UFC wipes slate clean in stripping de Randamie of title

Germaine de Randamie, of the Netherlands, reacts as the championship belt is placed on her after her women's featherweight championship mixed martial arts bout against Holly Holm at UFC 208 early Sunday, Feb. 12, 2017, in New York. De Randamie won the fight. (AP Photo/Frank Franklin II)
Frank Franklin II/AP photo

Less than half a year removed from winning the inaugural UFC women’s featherweight championship, Germaine de Randamie was reduced to an answer to a trivia question early Monday. The former bantamweight contender-turned-featherweight champion was officially stripped of her 145-pound title just hours into the June 19 work week, as the UFC is now dead-set on moving on from one of the more disappointing outcomes of 2017.

Replacing de Randamie as champion will be either Cris “Cyborg” Justino or Megan Anderson, as the latter two face off at UFC 214 for the chance to take hold of the vacant throne at 145 pounds.

The decision to move on from de Randamie as titleholder wasn’t in any way surprising. The writing was on the wall for some time now, with the first stroke of ink touching its canvas the moment de Randamie sidestepped questions on fighting Cyborg after winning the belt. Fresh off defeating Holly Holm at UFC 208 in February, de Randamie claimed a hand injury would delay the UFC’s plans of setting up her first title defense opposite the woman many believed to be the rightful titleholder in the first place.

And so we patiently waited to receive more information on the situation, wondering just how long the public would need to wait to receive its next dose of Cyborg. Then came the news that sealed the champion’s fate: de Randamie did not want to fight Justino, citing the Brazilian fighter’s history with performance-enhancing drugs as a primary factor in her decision.

“Germaine and her team have talked, and the position is that she will not fight Cyborg because Cyborg is a known and proven cheater,” de Randamie’s manager Brian Butler told Ariel Helwani of MMA Fighting. “Even after so much scrutiny has been put on Cyborg, she still managed to pop for something and will always be a person of suspicion who is trying to beat the system rather than just conforming to the rules.

“For that reason, Germaine and her team don’t believe that Cyborg should be allowed to compete in the UFC at all. If that is the only fight the UFC wants, then Germaine is willing to wait and see if the UFC will strip her belt before making her next move.”

There’s a reasonable chance this had less to do with de Randamie’s desire to stay away from Justino, and more to do with how much money she’d be making to accept the fight. Either way, the UFC — as it was expected to do all along — sided with the more popular fighter in planning for the future of its 145-pound division.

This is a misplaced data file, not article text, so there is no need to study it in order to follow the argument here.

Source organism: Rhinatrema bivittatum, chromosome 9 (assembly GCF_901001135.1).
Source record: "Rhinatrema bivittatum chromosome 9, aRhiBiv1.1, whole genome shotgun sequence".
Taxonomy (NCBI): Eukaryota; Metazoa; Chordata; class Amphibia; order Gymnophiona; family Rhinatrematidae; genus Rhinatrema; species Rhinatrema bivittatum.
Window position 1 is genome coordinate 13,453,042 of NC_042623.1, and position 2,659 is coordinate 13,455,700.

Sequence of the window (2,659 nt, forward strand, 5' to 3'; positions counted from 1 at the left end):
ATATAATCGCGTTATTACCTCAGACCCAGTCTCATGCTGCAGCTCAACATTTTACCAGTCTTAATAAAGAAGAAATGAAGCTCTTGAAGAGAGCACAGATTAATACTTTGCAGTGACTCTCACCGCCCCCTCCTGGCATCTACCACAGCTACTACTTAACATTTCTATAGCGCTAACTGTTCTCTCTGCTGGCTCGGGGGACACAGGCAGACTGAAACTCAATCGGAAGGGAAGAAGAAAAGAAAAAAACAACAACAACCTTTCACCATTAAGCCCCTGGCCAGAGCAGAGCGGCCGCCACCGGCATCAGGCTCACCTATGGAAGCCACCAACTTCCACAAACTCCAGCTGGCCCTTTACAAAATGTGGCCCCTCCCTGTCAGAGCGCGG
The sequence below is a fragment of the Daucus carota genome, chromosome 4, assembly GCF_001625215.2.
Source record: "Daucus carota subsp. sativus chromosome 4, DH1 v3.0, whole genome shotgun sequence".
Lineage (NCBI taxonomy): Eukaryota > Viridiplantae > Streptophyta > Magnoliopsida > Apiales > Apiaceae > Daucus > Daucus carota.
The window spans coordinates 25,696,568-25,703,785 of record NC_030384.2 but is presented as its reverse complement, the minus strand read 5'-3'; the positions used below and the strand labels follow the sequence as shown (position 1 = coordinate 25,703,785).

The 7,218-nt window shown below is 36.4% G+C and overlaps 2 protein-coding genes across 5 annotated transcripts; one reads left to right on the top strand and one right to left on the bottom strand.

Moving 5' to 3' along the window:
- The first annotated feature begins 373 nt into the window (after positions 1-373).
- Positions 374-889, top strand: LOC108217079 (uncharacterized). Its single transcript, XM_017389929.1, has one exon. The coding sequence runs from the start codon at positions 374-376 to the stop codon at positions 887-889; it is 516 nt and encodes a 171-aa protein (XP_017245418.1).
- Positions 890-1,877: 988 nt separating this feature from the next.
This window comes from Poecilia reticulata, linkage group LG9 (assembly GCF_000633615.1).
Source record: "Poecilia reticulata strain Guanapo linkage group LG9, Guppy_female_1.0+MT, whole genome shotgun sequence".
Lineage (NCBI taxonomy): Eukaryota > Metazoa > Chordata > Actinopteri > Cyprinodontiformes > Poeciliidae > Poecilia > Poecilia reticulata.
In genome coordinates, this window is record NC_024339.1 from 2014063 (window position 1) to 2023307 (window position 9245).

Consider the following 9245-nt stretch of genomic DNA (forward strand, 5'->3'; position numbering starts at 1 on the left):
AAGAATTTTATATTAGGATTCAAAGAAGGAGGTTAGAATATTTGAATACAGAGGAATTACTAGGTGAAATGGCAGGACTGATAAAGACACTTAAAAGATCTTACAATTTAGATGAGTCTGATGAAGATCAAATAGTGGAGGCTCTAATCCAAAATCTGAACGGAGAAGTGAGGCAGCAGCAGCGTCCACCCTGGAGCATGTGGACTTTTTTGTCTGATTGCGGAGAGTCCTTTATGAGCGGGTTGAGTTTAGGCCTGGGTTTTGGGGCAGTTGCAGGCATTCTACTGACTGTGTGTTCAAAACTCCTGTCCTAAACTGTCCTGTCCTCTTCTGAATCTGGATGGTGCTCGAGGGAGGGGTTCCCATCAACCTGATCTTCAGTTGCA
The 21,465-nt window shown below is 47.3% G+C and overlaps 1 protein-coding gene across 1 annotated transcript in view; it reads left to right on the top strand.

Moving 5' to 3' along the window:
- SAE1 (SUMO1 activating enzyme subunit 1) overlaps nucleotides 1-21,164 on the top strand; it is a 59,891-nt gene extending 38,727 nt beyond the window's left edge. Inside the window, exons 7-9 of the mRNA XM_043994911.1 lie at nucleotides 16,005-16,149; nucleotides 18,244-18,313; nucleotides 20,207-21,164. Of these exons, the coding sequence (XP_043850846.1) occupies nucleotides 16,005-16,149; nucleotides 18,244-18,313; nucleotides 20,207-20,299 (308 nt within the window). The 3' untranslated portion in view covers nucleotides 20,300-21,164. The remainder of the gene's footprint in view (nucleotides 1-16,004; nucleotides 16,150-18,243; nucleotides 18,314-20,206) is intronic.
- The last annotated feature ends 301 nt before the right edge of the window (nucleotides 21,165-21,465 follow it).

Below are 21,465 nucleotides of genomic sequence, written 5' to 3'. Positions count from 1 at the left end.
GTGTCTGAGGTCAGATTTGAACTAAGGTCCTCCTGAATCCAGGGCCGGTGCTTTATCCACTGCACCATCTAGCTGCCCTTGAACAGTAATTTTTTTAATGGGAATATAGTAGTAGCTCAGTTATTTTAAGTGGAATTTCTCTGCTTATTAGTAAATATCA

De Randamie was seen by many as a placeholder for Cyborg’s eventual return to the Octagon. This division, after all, was erected solely to create a home for Justino in the UFC. Dana White admitted as much shortly after she was flagged — but eventually cleared — by the U.S. Anti-Doping Agency in December.

Justino will now be free to take what she felt was hers all along, moving into the driver’s seat of a division that has needed far more direction six months into 2017.

The only person standing in her way will of course not be the incumbent champion. Instead, she faces Anderson, a 6-foot Australian fighter who’s made a name for herself under the Invicta FC banner. But while the 27-year-old featherweight may have the attention of those who follow the sport beyond the realms of the UFC, she’ll be seen by virtually everybody else as “Cyborg’s opponent” come July 29. That’s the sort of recognition Justino has come to command after a remarkably dominant career in mixed martial arts.

Unfortunately, injecting Cyborg into the division won’t solve all of the promotion’s problems with its (current) newest division. It’s expediting a fight many thought would take place in a year’s time, leaving the world with one less challenger for Justino to face. If, as the UFC likely expects, Cyborg wins, what’s next?

Holm has returned to the 135-pound ranks since dropping her debut at featherweight, and it’s unlikely de Randamie ever returns to 145 pounds given her short-lived tenure as champion. Cat Zingano may exist in Justino’s future, but that still only brings the division’s roster to three.

Until the company focuses its efforts on creating an environment to surround its dynamic champion, it’ll only ever be one Cyborg-loss away from seeing the weight class against the ropes… again.

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